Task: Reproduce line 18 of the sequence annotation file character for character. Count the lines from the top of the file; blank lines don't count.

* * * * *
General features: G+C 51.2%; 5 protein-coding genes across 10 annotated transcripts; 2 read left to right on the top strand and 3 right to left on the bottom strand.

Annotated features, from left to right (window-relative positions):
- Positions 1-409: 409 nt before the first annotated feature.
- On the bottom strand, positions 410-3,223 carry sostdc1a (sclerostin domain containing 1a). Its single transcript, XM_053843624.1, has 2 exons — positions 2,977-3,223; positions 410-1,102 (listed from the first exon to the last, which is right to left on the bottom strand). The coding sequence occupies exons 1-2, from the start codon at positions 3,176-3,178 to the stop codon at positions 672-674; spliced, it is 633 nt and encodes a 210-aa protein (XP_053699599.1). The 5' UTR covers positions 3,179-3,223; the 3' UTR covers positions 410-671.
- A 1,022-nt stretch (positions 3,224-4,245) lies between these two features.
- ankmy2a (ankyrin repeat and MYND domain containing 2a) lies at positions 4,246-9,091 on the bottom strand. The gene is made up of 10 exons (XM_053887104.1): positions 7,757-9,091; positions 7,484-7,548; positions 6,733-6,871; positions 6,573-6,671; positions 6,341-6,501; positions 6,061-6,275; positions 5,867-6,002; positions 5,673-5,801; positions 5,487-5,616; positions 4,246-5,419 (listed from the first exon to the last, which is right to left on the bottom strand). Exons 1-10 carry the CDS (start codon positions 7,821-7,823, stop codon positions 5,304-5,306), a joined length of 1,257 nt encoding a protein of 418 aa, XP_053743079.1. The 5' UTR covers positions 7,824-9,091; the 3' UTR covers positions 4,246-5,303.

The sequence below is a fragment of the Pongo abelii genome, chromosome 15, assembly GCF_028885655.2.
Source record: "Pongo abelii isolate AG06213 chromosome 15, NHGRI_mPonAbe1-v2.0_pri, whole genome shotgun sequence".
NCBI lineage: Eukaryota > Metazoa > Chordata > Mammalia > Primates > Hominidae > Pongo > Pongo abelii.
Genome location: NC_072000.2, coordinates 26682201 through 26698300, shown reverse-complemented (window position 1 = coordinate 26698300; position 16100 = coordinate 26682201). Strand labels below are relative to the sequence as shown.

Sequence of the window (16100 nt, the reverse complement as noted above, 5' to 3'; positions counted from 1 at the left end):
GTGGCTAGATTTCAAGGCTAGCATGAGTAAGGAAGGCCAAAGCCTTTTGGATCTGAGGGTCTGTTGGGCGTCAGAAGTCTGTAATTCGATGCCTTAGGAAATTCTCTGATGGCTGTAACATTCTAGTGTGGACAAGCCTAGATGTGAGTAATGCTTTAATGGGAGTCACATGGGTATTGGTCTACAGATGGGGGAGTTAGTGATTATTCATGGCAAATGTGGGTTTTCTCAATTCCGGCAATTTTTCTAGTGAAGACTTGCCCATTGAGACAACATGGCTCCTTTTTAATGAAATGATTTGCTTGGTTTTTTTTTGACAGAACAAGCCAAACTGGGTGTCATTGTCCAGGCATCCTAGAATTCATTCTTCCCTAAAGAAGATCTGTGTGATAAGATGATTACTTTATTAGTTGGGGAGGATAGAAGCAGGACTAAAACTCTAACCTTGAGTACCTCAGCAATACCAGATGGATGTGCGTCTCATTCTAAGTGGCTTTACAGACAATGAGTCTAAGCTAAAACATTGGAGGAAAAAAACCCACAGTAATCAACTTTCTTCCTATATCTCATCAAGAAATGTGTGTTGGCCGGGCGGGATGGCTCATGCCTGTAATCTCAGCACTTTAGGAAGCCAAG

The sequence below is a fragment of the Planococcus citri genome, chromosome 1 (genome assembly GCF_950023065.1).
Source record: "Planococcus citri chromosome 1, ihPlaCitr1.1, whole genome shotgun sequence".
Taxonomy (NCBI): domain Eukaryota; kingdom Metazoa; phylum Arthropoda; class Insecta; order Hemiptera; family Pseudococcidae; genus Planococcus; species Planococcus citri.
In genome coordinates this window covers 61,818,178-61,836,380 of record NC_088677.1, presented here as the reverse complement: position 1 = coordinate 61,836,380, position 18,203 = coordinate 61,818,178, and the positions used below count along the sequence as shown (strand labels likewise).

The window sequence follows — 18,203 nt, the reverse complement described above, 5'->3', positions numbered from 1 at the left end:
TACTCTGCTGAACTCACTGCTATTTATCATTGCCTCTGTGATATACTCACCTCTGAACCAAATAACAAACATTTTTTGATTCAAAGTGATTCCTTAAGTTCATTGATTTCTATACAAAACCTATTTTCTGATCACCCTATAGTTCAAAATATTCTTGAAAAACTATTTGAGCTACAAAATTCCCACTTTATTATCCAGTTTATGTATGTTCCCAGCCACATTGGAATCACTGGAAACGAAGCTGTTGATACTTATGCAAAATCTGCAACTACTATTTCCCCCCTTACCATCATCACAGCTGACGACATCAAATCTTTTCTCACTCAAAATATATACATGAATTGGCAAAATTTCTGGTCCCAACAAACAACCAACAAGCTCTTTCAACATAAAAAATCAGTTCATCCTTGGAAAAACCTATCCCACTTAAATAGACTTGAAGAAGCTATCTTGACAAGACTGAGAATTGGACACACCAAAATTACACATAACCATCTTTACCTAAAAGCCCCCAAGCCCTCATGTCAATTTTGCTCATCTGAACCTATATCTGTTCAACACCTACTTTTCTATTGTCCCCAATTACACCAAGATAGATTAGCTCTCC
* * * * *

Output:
TACTCTGCTGAACTCACTGCTATTTATCATTGCCTCTGTGATATACTCACCTCTGAACCAAATAACAAACATTTTTTGATTCAAAGTGATTCCTTAAGTTCATTGATTTCTATACAAAACCTATTTTCTGATCACCCTATAGTTCAAAATATTCTTGAAAAACTATTTGAGCTACAAAATTCCCACTTTATTATCCAGTTTATGTATGTTCCCAGCCACATTGGAATCACTGGAAACGAAGCTGTTGATACTTATGCAAAATCTGCAACTACTATTTCCCCCCTTACCATCATCACAGCTGACGACATCAAATCTTTTCTCACTCAAAATATATACATGAATTGGCAAAATTTCTGGTCCCAACAAACAACCAACAAGCTCTTTCAACATAAAAAATCAGTTCATCCTTGGAAAAACCTATCCCACTTAAATAGACTTGAAGAAGCTATCTTGACAAGACTGAGAATTGGACACACCAAAATTACACATAACCATCTTTACCTAAAAGCCCCCAAGCCCTCATGTCAATTTTGCTCATCTGAACCTATATCTGTTCAACACCTACTTTTCTATTGTCCCCAATTACACCAAGATAGATTAGCTCTCC